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09-10-2013, 12:54 PM (This post was last modified: 09-10-2013 01:01 PM by Elesjei.)
RE: Copyright Infringement
What copyright infringement does is potentially reduce the amount of profit one can earn from a product. No one loses anything but projected profit.

It isn't 'stiffing an employee of wages' because an employee agrees to work X amount of hours for X amount of dollars.

With copyright infringement, there is no agreement to work for a certain number of hours and sell a certain number of units. It is a deal of "make this widget with an arbitrary value, and then sell as many as you can, and we'll see how much you make".

The only comparison with theft is that at the end, the right-holder has less money than he would have had the theft/infringement not occurred.

:edit: - and that someone has something that they didn't pay for

If something can be destroyed by the truth, it might be worth destroying.

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09-10-2013, 01:05 PM
RE: Copyright Infringement
(09-10-2013 12:38 PM)evenheathen Wrote:  
(09-10-2013 12:26 PM)Elesjei Wrote:  I wish people would stop calling copyright infringement theft. Theft is taking something without permission, depriving the owner of it in the process. When you download music you aren't depriving anyone of the item, you are making a replica. The original remains intact. It's copyright infringement. Copyright infringement is reproducing something without the right-holder's permission. It is a very different issue.

It really isn't though. In an age where an artists work can be copied and shared so easily, it is that much easier for them to never see a dime of appreciation for what they do. Ought vs is in another light.

Absurd. "It's easy to steal this, so I will."

If those are your ethics, we will never be doing business.

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09-10-2013, 01:18 PM
RE: Copyright Infringement
(09-10-2013 04:31 AM)Chas Wrote:  
(09-10-2013 03:33 AM)WeAreTheCosmos Wrote:  Yes... Because its improbable? Yup. But if it happened I couldn't call it immoral... And if you then conveyed with 100% accuracy the movie to someone else, would that be immoral? How about swapping the brains in this scenario for computers? Why is it suddenly immoral?

Let's try to stay in the real world, shall we?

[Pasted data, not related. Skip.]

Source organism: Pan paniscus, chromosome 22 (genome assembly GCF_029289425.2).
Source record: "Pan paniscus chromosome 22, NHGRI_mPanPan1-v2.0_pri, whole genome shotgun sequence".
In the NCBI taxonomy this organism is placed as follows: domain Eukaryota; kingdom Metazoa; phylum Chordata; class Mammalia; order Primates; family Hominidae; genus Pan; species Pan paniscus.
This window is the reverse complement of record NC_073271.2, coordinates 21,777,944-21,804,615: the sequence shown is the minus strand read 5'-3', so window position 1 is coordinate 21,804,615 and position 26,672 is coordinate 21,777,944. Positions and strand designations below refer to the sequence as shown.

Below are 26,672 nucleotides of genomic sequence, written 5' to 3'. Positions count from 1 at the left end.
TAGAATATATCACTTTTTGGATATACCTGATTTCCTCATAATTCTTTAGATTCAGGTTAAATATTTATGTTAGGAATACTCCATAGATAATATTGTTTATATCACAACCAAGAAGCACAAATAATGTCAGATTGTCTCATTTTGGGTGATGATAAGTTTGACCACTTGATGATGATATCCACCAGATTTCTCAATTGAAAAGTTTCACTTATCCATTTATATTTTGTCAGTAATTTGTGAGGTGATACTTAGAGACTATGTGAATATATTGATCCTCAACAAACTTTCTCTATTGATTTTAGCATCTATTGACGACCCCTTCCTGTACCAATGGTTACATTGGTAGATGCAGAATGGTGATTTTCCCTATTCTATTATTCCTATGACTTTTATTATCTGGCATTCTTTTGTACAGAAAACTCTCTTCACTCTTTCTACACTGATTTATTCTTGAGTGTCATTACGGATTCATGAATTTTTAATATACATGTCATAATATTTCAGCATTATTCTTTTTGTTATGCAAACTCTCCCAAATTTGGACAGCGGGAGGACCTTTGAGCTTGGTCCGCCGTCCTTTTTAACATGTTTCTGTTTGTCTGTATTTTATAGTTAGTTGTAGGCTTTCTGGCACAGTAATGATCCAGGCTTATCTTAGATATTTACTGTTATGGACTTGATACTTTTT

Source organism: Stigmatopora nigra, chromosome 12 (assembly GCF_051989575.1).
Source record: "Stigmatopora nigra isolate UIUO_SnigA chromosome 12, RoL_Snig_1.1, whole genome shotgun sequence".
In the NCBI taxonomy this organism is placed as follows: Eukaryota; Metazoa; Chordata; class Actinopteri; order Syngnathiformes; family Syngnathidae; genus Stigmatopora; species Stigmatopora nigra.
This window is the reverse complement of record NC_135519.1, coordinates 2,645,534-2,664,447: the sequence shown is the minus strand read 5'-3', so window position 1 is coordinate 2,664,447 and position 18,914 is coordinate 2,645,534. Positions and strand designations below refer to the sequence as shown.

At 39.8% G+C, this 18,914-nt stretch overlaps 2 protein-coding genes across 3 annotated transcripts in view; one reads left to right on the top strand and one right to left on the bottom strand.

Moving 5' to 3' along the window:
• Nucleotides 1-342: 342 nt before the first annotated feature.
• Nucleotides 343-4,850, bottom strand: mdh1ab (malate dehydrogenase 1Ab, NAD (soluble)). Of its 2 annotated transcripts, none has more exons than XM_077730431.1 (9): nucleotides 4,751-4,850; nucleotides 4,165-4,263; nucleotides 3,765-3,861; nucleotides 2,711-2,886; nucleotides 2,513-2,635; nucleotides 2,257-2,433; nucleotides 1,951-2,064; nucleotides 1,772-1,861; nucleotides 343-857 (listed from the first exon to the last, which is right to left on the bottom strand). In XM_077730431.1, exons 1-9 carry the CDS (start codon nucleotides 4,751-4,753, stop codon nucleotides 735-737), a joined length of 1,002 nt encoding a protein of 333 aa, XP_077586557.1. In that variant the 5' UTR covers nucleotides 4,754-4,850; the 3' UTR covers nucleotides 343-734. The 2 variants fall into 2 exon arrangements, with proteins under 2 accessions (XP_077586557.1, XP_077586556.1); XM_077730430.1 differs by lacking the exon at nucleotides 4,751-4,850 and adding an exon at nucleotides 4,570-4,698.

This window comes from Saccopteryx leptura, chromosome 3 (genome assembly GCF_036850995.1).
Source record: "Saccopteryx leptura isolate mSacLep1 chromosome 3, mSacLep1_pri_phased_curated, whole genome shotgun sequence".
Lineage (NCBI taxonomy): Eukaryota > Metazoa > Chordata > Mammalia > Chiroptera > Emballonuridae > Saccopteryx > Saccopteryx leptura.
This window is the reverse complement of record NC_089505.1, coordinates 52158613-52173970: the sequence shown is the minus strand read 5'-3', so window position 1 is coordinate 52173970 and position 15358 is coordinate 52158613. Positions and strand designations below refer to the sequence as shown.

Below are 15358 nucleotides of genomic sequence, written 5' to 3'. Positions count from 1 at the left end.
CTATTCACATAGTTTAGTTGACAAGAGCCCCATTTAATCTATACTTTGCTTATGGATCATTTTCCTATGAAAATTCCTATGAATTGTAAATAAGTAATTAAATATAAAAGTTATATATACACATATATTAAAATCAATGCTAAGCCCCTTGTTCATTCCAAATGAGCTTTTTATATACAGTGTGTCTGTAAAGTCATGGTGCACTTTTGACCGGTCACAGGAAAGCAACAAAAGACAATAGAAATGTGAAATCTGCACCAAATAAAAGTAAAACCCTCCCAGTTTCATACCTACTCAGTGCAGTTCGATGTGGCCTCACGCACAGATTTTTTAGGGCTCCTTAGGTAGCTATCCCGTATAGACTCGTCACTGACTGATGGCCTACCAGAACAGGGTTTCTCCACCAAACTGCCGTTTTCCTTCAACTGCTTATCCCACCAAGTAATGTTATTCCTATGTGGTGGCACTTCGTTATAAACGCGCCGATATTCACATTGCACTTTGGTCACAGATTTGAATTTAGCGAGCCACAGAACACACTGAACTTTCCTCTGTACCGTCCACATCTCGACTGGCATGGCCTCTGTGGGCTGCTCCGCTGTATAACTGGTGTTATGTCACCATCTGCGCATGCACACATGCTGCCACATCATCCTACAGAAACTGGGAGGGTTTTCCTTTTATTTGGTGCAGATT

I'm sorry, I was drinking heavily last night. Sometimes I forget that computers don't exist.
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09-10-2013, 01:21 PM
RE: Copyright Infringement
(09-10-2013 10:40 AM)ELK12695 Wrote:  Ferdy, can you give a number of how many Mb or Gb's for that matter of music you download in a month, cause the biggest audio download I ever took in was Megadeth's Warchest that was about 600 Mb, and that collection is like 4-5 CD's. Don't you have to download several Gb's to acually make them notice you?

It doesn't matter how much you download. Its specific torrents that are watched.
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09-10-2013, 01:23 PM
RE: Copyright Infringement
(09-10-2013 01:05 PM)Chas Wrote:  
(09-10-2013 12:38 PM)evenheathen Wrote:  It really isn't though. In an age where an artists work can be copied and shared so easily, it is that much easier for them to never see a dime of appreciation for what they do. Ought vs is in another light.

Absurd. "It's easy to steal this, so I will."

If those are your ethics, we will never be doing business.

You sound like those anti piracy videos "you wouldn't download a car"... Hell yeah I would, and everybody should if it were possible. Like downloading food, and clothes, and houses and everything anyone could need. That'd be ideal, in that scenario, even the designer wouldn't have a claim for profit.

But alas, things are not ideal, and until they are, how the hell do we make people prefer to pay for your product instead of copying it without paying? Higher penalties won't do it, it's a lousy solution and eventually it brings more problems than anything else.

That's why I insist we need a different business model, one that makes me want to pay. 99% (out of my ass, but pretty good estimate) of all transactions in the world are made voluntarily, there's no need for anyone to threat you with jail if you don't pay for that candy, even when it would be the easiest thing to steal them. For some reason that doesn't happen with IP stuff, clearly we're doing something wrong, the sensible approach is to ask how can we make it work, not how should we punish